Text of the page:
Are Crowdfunded Assassinations A Thing Now?

Andy Greenberg introduces readers to Kuwabatake Sanjuro, a self-described crypto-anachist who presides over “a kind of Kickstarter for political assassinations”:

According to Assassination Market’s rules, if someone on its hit list is killed–and yes, Sanjuro hopes that many targets will be – any hitman who can prove he or she was responsible receives the collected funds. … Like other so-called “dark web” sites, Assassination Market runs on the anonymity network Tor, which is designed to prevent anyone from identifying the site’s users or Sanjuro himself. Sanjuro’s decision to accept only bitcoins is also intended to protect users, Sanjuro, and any potential assassins from being identified through their financial transactions. bitcoins, after all, can be sent and received without necessarily tying them to any real-world identity.

Brian Merchant checks out the site:

In the FAQ section, Sanjuro explains who’s eligible for extermination:

“I’ll allow anything that has a good reason,” he says. “Bad reasons include doctors for performing abortions and Justin Bieber for making annoying music. The person should have wronged someone in some way related to the previous question. Politicians, bureaucrats, regulators and lobbyists are accepted without question.” Currently, there are six people marked for death: Jyrki Tapani Katainen, the prime minister of Finland; François Gérard Georges Nicolas Hollande, the president of France; “Barack Hussein Obama II”; Ben Shalom Bernanke; the NSA director Keith Brian Alexander; and James Clapper, the head of the National Intelligence Agency.

Pledges have already been made, too. By far the highest bounty is on Bernanke, with 124 bitcoin on his head. With today’s exchange rate, that comes out to a value of $75,000 USD. That is now essentially a price on Bernanke’s head, if any users are convinced enough by Sanjuro’s twisted gambit to pull the trigger. And Sanjuro hopes it’s just the beginning. He’s awaiting a user-generated list of murder subjects – just input your own into the text box like so, and you’ll have done your part to instigate a conspiracy to kill.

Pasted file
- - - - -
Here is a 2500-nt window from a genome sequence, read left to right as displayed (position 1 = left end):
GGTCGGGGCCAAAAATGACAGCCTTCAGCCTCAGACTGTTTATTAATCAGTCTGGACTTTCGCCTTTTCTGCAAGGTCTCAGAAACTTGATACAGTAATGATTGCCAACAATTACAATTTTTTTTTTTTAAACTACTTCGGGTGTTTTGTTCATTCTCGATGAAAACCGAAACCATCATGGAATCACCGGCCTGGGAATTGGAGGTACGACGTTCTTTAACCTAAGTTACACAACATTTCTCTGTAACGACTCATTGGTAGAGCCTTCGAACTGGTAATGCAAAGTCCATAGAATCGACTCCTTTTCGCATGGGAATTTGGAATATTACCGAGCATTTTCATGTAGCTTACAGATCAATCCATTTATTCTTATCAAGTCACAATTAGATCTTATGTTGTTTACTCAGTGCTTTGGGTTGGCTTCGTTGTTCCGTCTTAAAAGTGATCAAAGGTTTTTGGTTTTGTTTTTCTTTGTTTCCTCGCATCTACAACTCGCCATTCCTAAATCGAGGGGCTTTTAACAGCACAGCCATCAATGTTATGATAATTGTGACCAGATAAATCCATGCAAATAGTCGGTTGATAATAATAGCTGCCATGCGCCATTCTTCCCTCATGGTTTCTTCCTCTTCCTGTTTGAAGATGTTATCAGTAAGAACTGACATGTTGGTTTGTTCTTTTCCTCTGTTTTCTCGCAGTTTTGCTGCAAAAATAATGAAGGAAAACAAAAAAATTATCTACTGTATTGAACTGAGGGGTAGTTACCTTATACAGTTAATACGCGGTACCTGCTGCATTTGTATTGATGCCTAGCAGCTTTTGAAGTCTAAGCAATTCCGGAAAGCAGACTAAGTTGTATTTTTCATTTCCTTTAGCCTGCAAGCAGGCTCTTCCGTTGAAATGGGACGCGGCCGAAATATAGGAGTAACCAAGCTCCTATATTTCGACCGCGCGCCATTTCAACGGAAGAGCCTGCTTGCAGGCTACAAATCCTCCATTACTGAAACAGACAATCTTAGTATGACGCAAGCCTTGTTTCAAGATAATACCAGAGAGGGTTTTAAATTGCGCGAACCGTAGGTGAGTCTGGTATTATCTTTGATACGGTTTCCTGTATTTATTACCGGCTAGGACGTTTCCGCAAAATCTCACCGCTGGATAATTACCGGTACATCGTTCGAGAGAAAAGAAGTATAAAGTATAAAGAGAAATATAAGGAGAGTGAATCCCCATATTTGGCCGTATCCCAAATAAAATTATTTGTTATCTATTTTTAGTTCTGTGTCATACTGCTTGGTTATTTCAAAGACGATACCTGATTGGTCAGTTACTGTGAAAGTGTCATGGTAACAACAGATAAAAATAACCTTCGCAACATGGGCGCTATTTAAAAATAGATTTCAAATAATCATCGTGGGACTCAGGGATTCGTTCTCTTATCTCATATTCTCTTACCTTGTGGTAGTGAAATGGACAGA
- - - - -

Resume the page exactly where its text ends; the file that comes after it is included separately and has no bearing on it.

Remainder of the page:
P.J. Vogt isn’t sure how seriously to take a site like Assassination Market:

The skeptical part of me is pretty sure these markets are a scam. Assassination isn’t the kind of service that lends itself to public advertisements or to trusting people based on their online reputations. And the fact that the website specifically promises to go after high-profile politicians adds to its unlikeliness. Viewed in that light, Assassination Markets is just another place where a fool and his bitcoin are soon parted.

And yet, these kinds of stories – about an enormous but hypothetical idea that will likely never be realized – can get real very quickly. To take a recent example, the idea of the Silk Road, when it was introduced, seemed completely preposterous to me. Yes, it was technically possible for people to buy and sell drugs online. But who, beyond a tiny fringe, would actually use it? Of course I was wrong – the site ran successfully for two years before being shuttered.

Either the news didn’t get to Bernanke or he didn’t let it get to him; this week he gave a “cautious blessing to bitcoin” in advance of a congressional hearing on virtual currency:

Bernanke mostly distanced himself from virtual currencies, saying the Fed “does not necessarily have authority to directly supervise or regulate these innovations or the entities that provide them to the market.” But he also said that bitcoin and its ilk “may hold long-term promise, particularly if the innovations promote a faster, more secure and more efficient payment system.”